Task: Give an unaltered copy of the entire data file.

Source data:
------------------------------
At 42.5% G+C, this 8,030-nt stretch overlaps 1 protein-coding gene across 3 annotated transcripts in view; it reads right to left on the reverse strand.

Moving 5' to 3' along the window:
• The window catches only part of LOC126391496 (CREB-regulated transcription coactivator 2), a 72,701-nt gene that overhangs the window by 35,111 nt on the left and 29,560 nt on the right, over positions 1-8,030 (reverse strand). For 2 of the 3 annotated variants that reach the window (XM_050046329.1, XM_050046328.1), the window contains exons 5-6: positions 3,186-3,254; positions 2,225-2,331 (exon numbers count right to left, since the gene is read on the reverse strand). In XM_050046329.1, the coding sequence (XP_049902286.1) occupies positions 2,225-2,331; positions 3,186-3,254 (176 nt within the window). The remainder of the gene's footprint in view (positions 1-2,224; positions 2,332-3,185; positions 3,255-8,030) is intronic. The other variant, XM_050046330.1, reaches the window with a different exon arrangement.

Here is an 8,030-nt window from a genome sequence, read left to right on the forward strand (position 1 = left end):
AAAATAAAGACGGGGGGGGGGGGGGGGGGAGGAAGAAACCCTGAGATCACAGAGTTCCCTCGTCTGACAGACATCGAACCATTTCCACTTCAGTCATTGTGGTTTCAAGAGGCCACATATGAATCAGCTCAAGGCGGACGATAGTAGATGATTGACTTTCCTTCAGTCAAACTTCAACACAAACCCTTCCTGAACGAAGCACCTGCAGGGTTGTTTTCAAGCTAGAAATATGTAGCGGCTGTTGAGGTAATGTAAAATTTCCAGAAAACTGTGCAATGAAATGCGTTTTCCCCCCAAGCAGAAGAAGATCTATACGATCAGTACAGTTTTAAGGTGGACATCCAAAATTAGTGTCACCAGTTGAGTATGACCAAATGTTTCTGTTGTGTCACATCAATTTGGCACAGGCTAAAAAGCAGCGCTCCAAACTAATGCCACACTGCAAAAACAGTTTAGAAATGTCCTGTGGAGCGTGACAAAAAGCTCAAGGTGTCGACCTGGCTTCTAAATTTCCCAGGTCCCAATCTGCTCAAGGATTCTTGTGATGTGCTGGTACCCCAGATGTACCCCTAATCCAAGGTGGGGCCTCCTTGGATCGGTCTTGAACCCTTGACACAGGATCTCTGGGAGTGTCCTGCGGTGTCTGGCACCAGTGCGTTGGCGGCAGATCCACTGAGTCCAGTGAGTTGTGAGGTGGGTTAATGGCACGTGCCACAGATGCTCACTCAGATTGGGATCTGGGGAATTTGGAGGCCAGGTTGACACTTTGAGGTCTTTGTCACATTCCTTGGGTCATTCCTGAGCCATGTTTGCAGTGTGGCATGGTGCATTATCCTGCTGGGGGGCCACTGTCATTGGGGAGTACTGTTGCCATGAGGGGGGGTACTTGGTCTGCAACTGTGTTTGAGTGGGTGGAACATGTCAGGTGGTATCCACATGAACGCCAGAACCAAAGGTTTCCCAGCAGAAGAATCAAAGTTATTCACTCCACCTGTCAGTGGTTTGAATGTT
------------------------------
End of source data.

At 42.5% G+C, this 8,030-nt stretch overlaps 1 protein-coding gene across 3 annotated transcripts in view; it reads right to left on the reverse strand.

Moving 5' to 3' along the window:
• The window catches only part of LOC126391496 (CREB-regulated transcription coactivator 2), a 72,701-nt gene that overhangs the window by 35,111 nt on the left and 29,560 nt on the right, over positions 1-8,030 (reverse strand). For 2 of the 3 annotated variants that reach the window (XM_050046329.1, XM_050046328.1), the window contains exons 5-6: positions 3,186-3,254; positions 2,225-2,331 (exon numbers count right to left, since the gene is read on the reverse strand). In XM_050046329.1, the coding sequence (XP_049902286.1) occupies positions 2,225-2,331; positions 3,186-3,254 (176 nt within the window). The remainder of the gene's footprint in view (positions 1-2,224; positions 2,332-3,185; positions 3,255-8,030) is intronic. The other variant, XM_050046330.1, reaches the window with a different exon arrangement.

Here is an 8,030-nt window from a genome sequence, read left to right on the forward strand (position 1 = left end):
AAAATAAAGACGGGGGGGGGGGGGGGGGGAGGAAGAAACCCTGAGATCACAGAGTTCCCTCGTCTGACAGACATCGAACCATTTCCACTTCAGTCATTGTGGTTTCAAGAGGCCACATATGAATCAGCTCAAGGCGGACGATAGTAGATGATTGACTTTCCTTCAGTCAAACTTCAACACAAACCCTTCCTGAACGAAGCACCTGCAGGGTTGTTTTCAAGCTAGAAATATGTAGCGGCTGTTGAGGTAATGTAAAATTTCCAGAAAACTGTGCAATGAAATGCGTTTTCCCCCCAAGCAGAAGAAGATCTATACGATCAGTACAGTTTTAAGGTGGACATCCAAAATTAGTGTCACCAGTTGAGTATGACCAAATGTTTCTGTTGTGTCACATCAATTTGGCACAGGCTAAAAAGCAGCGCTCCAAACTAATGCCACACTGCAAAAACAGTTTAGAAATGTCCTGTGGAGCGTGACAAAAAGCTCAAGGTGTCGACCTGGCTTCTAAATTTCCCAGGTCCCAATCTGCTCAAGGATTCTTGTGATGTGCTGGTACCCCAGATGTACCCCTAATCCAAGGTGGGGCCTCCTTGGATCGGTCTTGAACCCTTGACACAGGATCTCTGGGAGTGTCCTGCGGTGTCTGGCACCAGTGCGTTGGCGGCAGATCCACTGAGTCCAGTGAGTTGTGAGGTGGGTTAATGGCACGTGCCACAGATGCTCACTCAGATTGGGATCTGGGGAATTTGGAGGCCAGGTTGACACTTTGAGGTCTTTGTCACATTCCTTGGGTCATTCCTGAGCCATGTTTGCAGTGTGGCATGGTGCATTATCCTGCTGGGGGGCCACTGTCATTGGGGAGTACTGTTGCCATGAGGGGGGGTACTTGGTCTGCAACTGTGTTTGAGTGGGTGGAACATGTCAGGTGGTATCCACATGAACGCCAGAACCAAAGGTTTCCCAGCAGAAGAATCAAAGTTATTCACTCCACCTGTCAGTGGTTTGAATGTT